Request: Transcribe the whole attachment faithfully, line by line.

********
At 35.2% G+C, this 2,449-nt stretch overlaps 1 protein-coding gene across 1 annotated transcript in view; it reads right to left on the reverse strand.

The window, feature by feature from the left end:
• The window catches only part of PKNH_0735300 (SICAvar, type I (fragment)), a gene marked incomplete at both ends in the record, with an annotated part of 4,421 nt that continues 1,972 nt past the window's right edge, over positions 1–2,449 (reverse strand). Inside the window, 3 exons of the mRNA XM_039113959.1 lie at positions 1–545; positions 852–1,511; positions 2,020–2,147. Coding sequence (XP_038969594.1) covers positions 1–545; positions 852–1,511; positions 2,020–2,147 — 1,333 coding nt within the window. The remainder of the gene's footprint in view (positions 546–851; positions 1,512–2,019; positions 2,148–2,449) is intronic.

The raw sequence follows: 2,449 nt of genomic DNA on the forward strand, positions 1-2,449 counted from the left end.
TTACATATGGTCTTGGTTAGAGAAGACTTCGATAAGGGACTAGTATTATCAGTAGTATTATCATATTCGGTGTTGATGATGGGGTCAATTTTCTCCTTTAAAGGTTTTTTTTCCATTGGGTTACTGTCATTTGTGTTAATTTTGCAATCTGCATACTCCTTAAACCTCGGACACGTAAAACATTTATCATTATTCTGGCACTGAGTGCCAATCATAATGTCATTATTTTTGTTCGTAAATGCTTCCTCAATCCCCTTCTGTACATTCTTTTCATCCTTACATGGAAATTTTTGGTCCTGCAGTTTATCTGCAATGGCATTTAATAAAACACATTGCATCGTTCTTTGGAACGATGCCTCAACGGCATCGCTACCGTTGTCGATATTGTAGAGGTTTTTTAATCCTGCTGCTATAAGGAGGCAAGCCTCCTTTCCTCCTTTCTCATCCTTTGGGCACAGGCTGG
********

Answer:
At 35.2% G+C, this 2,449-nt stretch overlaps 1 protein-coding gene across 1 annotated transcript in view; it reads right to left on the reverse strand.

The window, feature by feature from the left end:
• The window catches only part of PKNH_0735300 (SICAvar, type I (fragment)), a gene marked incomplete at both ends in the record, with an annotated part of 4,421 nt that continues 1,972 nt past the window's right edge, over positions 1–2,449 (reverse strand). Inside the window, 3 exons of the mRNA XM_039113959.1 lie at positions 1–545; positions 852–1,511; positions 2,020–2,147. Coding sequence (XP_038969594.1) covers positions 1–545; positions 852–1,511; positions 2,020–2,147 — 1,333 coding nt within the window. The remainder of the gene's footprint in view (positions 546–851; positions 1,512–2,019; positions 2,148–2,449) is intronic.

The raw sequence follows: 2,449 nt of genomic DNA on the forward strand, positions 1-2,449 counted from the left end.
TTACATATGGTCTTGGTTAGAGAAGACTTCGATAAGGGACTAGTATTATCAGTAGTATTATCATATTCGGTGTTGATGATGGGGTCAATTTTCTCCTTTAAAGGTTTTTTTTCCATTGGGTTACTGTCATTTGTGTTAATTTTGCAATCTGCATACTCCTTAAACCTCGGACACGTAAAACATTTATCATTATTCTGGCACTGAGTGCCAATCATAATGTCATTATTTTTGTTCGTAAATGCTTCCTCAATCCCCTTCTGTACATTCTTTTCATCCTTACATGGAAATTTTTGGTCCTGCAGTTTATCTGCAATGGCATTTAATAAAACACATTGCATCGTTCTTTGGAACGATGCCTCAACGGCATCGCTACCGTTGTCGATATTGTAGAGGTTTTTTAATCCTGCTGCTATAAGGAGGCAAGCCTCCTTTCCTCCTTTCTCATCCTTTGGGCACAGGCTGG